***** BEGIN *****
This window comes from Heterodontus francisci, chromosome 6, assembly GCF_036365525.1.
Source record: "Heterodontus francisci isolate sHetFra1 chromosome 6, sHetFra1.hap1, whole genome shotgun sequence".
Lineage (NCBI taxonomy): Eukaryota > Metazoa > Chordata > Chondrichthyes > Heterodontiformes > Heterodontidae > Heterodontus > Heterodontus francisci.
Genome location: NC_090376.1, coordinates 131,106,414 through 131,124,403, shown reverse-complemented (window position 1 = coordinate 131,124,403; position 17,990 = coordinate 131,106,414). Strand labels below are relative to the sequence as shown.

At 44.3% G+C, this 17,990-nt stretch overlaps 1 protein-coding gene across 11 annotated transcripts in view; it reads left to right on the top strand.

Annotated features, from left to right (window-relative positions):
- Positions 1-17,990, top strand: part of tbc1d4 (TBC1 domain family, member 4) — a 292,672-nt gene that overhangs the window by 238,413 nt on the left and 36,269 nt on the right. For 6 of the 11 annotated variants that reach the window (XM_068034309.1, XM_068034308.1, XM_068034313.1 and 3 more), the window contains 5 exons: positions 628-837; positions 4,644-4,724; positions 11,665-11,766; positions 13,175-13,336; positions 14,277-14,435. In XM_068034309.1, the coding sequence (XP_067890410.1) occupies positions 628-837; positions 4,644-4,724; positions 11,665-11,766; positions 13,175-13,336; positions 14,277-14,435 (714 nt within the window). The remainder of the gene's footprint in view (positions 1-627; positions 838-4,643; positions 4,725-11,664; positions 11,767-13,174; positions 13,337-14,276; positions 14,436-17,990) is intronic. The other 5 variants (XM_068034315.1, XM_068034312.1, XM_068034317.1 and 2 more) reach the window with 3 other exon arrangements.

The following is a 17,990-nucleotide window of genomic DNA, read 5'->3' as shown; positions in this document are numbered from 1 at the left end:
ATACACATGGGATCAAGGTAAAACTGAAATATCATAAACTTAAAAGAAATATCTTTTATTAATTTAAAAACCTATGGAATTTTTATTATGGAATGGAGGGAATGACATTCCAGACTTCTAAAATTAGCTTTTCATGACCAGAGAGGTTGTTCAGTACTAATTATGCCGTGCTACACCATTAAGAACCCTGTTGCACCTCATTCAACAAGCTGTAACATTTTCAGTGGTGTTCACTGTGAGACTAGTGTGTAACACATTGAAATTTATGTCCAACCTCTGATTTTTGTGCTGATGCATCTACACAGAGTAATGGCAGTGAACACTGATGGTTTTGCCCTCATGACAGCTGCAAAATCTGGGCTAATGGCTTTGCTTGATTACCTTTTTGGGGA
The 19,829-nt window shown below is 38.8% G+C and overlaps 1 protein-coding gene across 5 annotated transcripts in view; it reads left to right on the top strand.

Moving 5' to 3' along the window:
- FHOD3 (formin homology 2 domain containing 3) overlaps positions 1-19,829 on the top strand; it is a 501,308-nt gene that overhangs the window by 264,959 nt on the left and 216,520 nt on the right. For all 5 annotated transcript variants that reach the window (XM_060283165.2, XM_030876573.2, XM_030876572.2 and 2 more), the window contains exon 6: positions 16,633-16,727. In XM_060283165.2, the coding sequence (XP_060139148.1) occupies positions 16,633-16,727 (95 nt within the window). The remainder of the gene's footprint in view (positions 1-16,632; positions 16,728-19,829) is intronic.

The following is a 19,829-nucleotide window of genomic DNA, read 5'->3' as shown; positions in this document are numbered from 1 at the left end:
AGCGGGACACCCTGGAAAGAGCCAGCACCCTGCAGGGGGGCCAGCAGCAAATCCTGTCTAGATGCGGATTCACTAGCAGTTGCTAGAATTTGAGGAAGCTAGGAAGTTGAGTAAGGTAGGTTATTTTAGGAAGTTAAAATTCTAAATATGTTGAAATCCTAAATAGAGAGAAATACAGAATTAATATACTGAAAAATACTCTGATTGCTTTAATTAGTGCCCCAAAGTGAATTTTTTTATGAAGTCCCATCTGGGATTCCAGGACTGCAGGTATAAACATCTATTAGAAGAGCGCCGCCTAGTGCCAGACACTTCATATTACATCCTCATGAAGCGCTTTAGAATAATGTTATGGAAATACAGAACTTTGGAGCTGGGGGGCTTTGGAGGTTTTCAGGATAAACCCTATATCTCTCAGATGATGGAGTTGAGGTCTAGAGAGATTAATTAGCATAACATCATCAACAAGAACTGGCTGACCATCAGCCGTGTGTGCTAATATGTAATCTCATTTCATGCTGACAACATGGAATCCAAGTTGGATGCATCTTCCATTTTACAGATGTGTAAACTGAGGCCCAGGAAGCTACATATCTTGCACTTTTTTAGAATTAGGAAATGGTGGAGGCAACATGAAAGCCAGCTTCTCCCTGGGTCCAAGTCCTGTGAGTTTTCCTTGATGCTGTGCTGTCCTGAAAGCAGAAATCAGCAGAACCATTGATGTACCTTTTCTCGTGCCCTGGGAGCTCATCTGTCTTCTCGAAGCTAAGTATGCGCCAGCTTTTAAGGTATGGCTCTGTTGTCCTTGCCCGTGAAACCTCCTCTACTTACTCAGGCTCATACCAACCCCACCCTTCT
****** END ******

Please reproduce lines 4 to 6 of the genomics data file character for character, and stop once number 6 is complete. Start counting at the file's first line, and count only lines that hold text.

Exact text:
Genome location: NC_090376.1, coordinates 131,106,414 through 131,124,403, shown reverse-complemented (window position 1 = coordinate 131,124,403; position 17,990 = coordinate 131,106,414). Strand labels below are relative to the sequence as shown.

At 44.3% G+C, this 17,990-nt stretch overlaps 1 protein-coding gene across 11 annotated transcripts in view; it reads left to right on the top strand.

Annotated features, from left to right (window-relative positions):